Wondering why your site traffic seems sluggish? You may be due for an SEO audit.
SEO audits: they’re hardly the most exciting subject for many site owners, which is why so many skip them entirely. But running them is an important part of maintaining a healthy and efficient site—a little like getting your oil changed, or going to the doctor for an annual physical.
That said, even businesses that vaguely understand the importance of an SEO audit may not know what they do. In brief, some key goals of an SEO audit should include:
- Identify weak points in your SEO strategy.
- Review and update your keyword lists.
- Reduce load speed for better site performance.
- Remove any negative SEO factors that might be holding you back.
- Maintain and update local SEO directories.
Of course, an SEO audit can achieve much more than this. To understand how, let’s take a deeper dive.
Determine what kind of SEO audit you want to run.
SEO audits can run down many rabbit holes, but it may not be necessary to run down all of them at once. For instance, you may have a good grasp of your website content, but you may not know how well your site is optimized for local search. Or you may feel that some aspects of your technical SEO are not executed as well as you would like, or that your user experience is falling behind.
You will need to cover every aspect of your site’s SEO at some point, but since it may be difficult to keep track of everything at once, we’ll break it down and cover each main component separately.
Building a strong linking strategy is a key part of SEO, but it takes some management. Broken links and poor anchor text are some of the most significant concerns. A link audit should include checking for any broken links, and either removing them, or re-linking them to updated content.
As for anchor text, it should describe where the link will take a reader. (You should never use “click here” as your anchor text.) If your audit yields non-descriptive anchor text, go back to those pages and edit the copy to be more informative.
As you dig further into your links, there are three main types that matter for SEO:
1. Internal links.
These are links from one page on your website to another page on your website. They move your visitors through your site and help funnel them toward valuable or high-converting pages. Examining your internal links can indicate cornerstone pages that receive a lot of internal link traffic, and it can also bring up pages that are not linked to from your site.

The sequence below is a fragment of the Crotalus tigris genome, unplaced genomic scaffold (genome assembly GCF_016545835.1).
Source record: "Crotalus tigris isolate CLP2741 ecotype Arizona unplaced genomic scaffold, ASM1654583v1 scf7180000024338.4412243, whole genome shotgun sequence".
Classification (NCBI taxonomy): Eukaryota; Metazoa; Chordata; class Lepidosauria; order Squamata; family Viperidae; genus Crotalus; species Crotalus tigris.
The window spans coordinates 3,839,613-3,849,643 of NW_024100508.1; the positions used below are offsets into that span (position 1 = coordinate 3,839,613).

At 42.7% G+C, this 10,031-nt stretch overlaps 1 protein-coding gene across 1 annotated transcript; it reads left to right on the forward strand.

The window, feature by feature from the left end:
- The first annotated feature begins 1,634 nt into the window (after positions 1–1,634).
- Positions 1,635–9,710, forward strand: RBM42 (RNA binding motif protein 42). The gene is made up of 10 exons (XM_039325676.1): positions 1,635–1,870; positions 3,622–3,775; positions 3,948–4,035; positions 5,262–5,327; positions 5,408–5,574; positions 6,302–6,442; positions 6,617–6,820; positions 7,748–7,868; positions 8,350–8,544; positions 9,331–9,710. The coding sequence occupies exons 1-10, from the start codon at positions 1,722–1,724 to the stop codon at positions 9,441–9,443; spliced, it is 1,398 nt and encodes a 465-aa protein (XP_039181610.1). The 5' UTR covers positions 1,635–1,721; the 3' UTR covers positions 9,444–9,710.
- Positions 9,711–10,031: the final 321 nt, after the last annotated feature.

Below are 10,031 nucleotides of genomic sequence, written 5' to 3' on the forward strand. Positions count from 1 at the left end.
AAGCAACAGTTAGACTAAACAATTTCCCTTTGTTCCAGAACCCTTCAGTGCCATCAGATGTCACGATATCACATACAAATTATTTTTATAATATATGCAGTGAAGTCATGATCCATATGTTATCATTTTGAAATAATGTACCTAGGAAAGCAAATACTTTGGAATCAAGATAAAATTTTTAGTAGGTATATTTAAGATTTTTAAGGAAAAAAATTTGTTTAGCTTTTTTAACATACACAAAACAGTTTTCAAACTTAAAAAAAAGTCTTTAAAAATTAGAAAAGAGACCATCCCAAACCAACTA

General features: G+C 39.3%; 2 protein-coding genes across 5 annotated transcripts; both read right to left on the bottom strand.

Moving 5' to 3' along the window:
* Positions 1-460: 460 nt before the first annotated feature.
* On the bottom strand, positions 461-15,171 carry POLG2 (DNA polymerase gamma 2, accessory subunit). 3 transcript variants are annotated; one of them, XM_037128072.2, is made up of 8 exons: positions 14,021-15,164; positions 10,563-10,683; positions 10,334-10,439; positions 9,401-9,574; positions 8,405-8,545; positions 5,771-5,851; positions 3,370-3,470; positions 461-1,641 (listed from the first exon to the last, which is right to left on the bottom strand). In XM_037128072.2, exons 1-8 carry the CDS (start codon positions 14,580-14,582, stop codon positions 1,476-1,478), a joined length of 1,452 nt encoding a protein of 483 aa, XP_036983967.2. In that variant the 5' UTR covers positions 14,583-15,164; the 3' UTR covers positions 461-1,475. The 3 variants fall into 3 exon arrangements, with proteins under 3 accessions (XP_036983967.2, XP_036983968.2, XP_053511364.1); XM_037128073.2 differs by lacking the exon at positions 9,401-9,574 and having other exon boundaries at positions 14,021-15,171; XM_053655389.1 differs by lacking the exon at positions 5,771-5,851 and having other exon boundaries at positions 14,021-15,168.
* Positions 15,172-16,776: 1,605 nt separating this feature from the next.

2. External links.
These are links from your website to an outside domain. You mostly use these to link to external references or resources. External links are usually a positive ranking factor, so long as they’re done naturally. However, because they lead away from your site, you want to check that external links always open in a new window. Also, because the sites you link to are probably keeping an eye on their backlinks, external links can be a tap on the shoulder to other sites on the Internet.
Backlinks are links from an external domain to your website. They’re a significant SEO ranking factor, if they’re well-earned. However, there’s also such a thing as a malicious backlink, such as those coming from domains with low credibility. If Google sees a lot of low-quality backlinks, it may think you’re trying to purchase them, and will bump you down in your results.
Hopefully, you’ve already researched various keywords for your site, and have incorporated them into your content strategy (more on that in a minute). However, keywords are always changing. New terms and phrases rise up, others fall out of use, and as your domain strength grows, your ability to rank for certain terms will shift as well.
In assessing your keywords, a few questions to ask include:
- What keywords do you currently rank for?
- Who are your biggest keyword competitors?
- What keywords should you rank for?
- What about long-tail search results?
- How have you incorporated keywords into your site content?
- Do any of your pages compete for the same keyword?
For your biggest keywords, you will want to create pages specifically optimized to rank for those terms, even if you use those words and terms elsewhere as well. As you identify more keywords, you will want to create pages optimized for them as well. And of course, you will want to avoid optimizing pages for irrelevant keywords that don’t have anything to do with your site.
A thorough content strategy is one of the best ways to build your website’s SEO. However, content strategies can shift over time as your business strategies shift. Your SEO audit should remove any outdated content, but it should also check for potentially negative ranking factors.
The biggest negative content factors include:
- Thin content. If you have a lot of pages with only about 100 words or less, it is an indication for poor, low-quality content. Even product pages should have product descriptions and customer reviews.
- Duplicate content. Content that repeats across multiple pages lowers the ranking power of each page, because Google doesn’t know which to prioritize. If you have two pages with the same content, canonicalize one so Google knows which is the priority.
- Keyword stuffing. There are many ways you can end up with low quality content on your site, but keyword stuffing is one of the most egregious. If you have pages on your site that have keywords crammed in at the expense of grammar and readability, you aren’t doing yourself or your users any favors.
Identifying bad content and cleaning it up is one stage of a content audit, but how do you make it better? We’ve already written extensively about on-page optimization, but the highlights include: